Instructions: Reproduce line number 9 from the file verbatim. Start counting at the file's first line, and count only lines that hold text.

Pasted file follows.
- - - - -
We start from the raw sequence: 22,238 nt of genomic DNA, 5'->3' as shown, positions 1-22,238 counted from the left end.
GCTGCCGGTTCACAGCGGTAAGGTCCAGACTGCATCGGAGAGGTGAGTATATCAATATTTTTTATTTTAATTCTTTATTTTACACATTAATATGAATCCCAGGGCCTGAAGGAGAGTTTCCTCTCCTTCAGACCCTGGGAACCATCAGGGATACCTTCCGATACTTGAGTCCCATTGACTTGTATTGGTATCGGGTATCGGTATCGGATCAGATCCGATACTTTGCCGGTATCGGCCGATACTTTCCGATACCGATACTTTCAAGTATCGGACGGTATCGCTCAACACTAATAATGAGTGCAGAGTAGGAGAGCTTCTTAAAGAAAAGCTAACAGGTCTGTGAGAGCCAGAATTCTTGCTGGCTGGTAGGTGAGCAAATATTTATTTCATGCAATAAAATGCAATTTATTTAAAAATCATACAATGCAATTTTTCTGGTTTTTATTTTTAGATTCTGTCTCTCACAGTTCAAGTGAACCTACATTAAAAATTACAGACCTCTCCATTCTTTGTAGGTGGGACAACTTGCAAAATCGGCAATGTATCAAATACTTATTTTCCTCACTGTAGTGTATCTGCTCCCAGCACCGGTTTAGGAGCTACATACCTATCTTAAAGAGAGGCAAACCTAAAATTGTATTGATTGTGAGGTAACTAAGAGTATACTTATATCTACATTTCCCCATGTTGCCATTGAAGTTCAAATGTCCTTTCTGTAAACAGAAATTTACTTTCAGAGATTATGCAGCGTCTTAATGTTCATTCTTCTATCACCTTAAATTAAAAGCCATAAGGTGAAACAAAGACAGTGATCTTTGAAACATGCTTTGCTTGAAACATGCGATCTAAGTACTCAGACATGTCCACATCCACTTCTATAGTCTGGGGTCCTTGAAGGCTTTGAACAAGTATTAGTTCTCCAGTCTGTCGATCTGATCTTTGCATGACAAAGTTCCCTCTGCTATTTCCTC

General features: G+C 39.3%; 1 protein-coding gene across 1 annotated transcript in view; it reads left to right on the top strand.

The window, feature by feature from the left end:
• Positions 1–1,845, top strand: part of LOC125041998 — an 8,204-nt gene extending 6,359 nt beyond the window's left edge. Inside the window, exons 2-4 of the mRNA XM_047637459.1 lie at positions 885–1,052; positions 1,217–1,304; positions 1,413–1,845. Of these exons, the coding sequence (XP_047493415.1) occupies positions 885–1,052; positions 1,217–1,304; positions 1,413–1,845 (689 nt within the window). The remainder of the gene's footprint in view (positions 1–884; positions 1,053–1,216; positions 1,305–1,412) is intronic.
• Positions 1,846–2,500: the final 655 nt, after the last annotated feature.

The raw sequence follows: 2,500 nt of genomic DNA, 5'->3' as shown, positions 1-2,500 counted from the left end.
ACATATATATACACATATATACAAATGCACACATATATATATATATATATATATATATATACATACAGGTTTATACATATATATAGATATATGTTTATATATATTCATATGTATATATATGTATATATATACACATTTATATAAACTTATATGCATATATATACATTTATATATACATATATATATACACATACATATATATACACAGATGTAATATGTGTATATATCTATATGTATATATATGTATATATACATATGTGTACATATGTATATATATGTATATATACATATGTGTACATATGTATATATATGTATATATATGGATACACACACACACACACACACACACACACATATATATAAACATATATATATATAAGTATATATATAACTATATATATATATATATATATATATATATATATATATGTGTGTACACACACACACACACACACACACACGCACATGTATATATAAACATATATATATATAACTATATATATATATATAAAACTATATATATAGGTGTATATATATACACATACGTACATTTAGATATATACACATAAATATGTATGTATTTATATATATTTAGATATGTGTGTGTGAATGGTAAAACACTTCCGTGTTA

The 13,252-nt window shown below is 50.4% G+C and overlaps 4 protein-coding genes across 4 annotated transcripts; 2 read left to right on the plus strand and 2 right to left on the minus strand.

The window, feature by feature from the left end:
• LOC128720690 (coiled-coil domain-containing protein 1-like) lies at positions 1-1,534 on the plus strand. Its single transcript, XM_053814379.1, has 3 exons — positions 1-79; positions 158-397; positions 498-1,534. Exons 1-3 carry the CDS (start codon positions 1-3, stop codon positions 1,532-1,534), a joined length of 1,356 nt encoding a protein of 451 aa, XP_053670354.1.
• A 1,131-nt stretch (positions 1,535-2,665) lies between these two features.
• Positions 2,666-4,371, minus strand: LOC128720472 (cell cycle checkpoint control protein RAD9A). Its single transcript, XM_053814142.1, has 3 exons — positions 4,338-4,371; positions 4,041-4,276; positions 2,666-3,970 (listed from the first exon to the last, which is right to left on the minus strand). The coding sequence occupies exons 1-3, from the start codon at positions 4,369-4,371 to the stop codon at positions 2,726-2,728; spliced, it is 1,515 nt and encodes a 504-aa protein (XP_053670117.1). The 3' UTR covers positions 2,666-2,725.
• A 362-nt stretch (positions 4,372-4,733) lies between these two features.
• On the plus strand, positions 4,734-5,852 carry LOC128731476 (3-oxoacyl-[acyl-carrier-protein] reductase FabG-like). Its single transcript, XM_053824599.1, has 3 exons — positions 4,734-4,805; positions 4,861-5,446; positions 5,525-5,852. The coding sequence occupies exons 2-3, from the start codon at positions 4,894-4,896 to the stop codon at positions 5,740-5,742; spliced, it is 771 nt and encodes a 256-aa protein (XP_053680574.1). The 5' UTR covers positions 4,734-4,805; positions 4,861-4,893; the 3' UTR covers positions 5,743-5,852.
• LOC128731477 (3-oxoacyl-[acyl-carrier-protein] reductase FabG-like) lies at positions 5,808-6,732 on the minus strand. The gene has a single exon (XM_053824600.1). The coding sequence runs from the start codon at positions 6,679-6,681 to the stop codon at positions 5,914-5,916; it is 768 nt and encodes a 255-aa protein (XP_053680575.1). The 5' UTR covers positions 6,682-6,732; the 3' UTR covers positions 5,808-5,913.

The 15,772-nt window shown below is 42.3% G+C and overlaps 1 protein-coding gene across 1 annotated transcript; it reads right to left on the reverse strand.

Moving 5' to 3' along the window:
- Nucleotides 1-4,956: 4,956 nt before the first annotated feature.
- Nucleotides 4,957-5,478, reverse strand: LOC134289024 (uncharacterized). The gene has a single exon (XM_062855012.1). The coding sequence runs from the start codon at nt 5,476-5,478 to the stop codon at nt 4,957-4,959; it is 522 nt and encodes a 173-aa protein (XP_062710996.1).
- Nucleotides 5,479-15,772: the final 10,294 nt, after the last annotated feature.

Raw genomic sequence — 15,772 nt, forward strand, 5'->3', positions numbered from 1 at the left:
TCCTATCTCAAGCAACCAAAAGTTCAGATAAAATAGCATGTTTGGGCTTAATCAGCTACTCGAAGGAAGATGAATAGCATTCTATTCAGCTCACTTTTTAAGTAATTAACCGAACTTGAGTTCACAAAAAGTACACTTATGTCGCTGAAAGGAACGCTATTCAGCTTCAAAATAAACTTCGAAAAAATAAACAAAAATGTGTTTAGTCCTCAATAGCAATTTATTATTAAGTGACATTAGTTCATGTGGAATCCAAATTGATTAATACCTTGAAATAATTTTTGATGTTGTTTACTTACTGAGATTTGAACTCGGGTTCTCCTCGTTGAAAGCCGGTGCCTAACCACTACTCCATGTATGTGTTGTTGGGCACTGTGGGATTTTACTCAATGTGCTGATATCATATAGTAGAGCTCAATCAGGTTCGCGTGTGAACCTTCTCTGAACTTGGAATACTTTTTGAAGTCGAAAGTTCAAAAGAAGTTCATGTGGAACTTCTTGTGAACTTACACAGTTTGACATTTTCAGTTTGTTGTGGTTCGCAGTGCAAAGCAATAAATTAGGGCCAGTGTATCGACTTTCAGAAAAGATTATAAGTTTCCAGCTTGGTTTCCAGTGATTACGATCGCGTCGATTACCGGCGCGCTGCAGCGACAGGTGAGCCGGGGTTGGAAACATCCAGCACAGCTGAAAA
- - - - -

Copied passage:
The 13,252-nt window shown below is 50.4% G+C and overlaps 4 protein-coding genes across 4 annotated transcripts; 2 read left to right on the plus strand and 2 right to left on the minus strand.